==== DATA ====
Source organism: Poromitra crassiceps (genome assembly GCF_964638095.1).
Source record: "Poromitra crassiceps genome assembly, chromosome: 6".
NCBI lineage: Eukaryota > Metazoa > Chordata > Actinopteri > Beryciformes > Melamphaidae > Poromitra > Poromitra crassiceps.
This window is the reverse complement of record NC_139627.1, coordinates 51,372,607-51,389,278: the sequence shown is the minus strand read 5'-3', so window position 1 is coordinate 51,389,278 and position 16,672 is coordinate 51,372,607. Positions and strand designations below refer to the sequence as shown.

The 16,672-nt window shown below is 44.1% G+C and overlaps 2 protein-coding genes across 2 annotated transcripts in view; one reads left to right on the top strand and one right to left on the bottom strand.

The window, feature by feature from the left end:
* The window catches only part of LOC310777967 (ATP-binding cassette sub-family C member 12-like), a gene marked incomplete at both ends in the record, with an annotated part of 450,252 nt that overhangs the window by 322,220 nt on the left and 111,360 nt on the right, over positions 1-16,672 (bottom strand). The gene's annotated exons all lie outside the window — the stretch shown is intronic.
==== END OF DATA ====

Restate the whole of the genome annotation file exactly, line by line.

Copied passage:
Source organism: Poromitra crassiceps (genome assembly GCF_964638095.1).
Source record: "Poromitra crassiceps genome assembly, chromosome: 6".
NCBI lineage: Eukaryota > Metazoa > Chordata > Actinopteri > Beryciformes > Melamphaidae > Poromitra > Poromitra crassiceps.
This window is the reverse complement of record NC_139627.1, coordinates 51,372,607-51,389,278: the sequence shown is the minus strand read 5'-3', so window position 1 is coordinate 51,389,278 and position 16,672 is coordinate 51,372,607. Positions and strand designations below refer to the sequence as shown.

The 16,672-nt window shown below is 44.1% G+C and overlaps 2 protein-coding genes across 2 annotated transcripts in view; one reads left to right on the top strand and one right to left on the bottom strand.

The window, feature by feature from the left end:
* The window catches only part of LOC310777967 (ATP-binding cassette sub-family C member 12-like), a gene marked incomplete at both ends in the record, with an annotated part of 450,252 nt that overhangs the window by 322,220 nt on the left and 111,360 nt on the right, over positions 1-16,672 (bottom strand). The gene's annotated exons all lie outside the window — the stretch shown is intronic.